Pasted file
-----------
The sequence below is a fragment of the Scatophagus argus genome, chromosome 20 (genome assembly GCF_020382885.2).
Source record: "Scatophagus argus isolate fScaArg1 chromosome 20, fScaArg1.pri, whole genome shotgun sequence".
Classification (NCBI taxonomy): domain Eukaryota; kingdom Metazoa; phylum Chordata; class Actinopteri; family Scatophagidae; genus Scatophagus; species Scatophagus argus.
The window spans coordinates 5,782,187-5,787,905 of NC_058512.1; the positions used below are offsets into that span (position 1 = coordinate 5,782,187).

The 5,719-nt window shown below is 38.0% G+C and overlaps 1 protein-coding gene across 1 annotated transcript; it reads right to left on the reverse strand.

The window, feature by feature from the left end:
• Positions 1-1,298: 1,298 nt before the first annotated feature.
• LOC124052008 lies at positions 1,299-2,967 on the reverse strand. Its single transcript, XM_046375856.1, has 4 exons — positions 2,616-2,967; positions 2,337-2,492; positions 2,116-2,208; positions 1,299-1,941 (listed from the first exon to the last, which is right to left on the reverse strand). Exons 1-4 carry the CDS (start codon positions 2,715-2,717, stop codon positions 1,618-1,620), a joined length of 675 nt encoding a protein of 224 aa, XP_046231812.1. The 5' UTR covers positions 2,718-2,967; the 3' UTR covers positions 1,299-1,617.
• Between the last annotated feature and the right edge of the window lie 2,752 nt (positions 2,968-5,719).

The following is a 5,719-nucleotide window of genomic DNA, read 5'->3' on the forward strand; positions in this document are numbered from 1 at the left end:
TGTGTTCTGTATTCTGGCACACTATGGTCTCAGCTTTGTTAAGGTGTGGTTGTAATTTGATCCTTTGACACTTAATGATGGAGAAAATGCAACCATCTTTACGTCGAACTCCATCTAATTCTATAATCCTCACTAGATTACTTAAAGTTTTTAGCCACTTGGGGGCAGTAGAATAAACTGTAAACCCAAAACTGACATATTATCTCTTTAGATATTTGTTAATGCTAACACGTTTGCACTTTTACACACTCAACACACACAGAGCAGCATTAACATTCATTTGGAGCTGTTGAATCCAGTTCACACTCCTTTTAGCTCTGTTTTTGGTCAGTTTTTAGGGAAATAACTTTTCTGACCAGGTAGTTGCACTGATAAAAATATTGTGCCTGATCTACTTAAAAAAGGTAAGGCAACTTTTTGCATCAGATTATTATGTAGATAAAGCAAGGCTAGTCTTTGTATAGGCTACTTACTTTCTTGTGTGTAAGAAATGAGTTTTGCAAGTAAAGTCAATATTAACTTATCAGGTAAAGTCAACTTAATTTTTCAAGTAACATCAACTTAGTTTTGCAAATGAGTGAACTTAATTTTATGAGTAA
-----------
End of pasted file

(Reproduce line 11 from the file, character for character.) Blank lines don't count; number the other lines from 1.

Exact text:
TGTGTTCTGTATTCTGGCACACTATGGTCTCAGCTTTGTTAAGGTGTGGTTGTAATTTGATCCTTTGACACTTAATGATGGAGAAAATGCAACCATCTTTACGTCGAACTCCATCTAATTCTATAATCCTCACTAGATTACTTAAAGTTTTTAGCCACTTGGGGGCAGTAGAATAAACTGTAAACCCAAAACTGACATATTATCTCTTTAGATATTTGTTAATGCTAACACGTTTGCACTTTTACACACTCAACACACACAGAGCAGCATTAACATTCATTTGGAGCTGTTGAATCCAGTTCACACTCCTTTTAGCTCTGTTTTTGGTCAGTTTTTAGGGAAATAACTTTTCTGACCAGGTAGTTGCACTGATAAAAATATTGTGCCTGATCTACTTAAAAAAGGTAAGGCAACTTTTTGCATCAGATTATTATGTAGATAAAGCAAGGCTAGTCTTTGTATAGGCTACTTACTTTCTTGTGTGTAAGAAATGAGTTTTGCAAGTAAAGTCAATATTAACTTATCAGGTAAAGTCAACTTAATTTTTCAAGTAACATCAACTTAGTTTTGCAAATGAGTGAACTTAATTTTATGAGTAA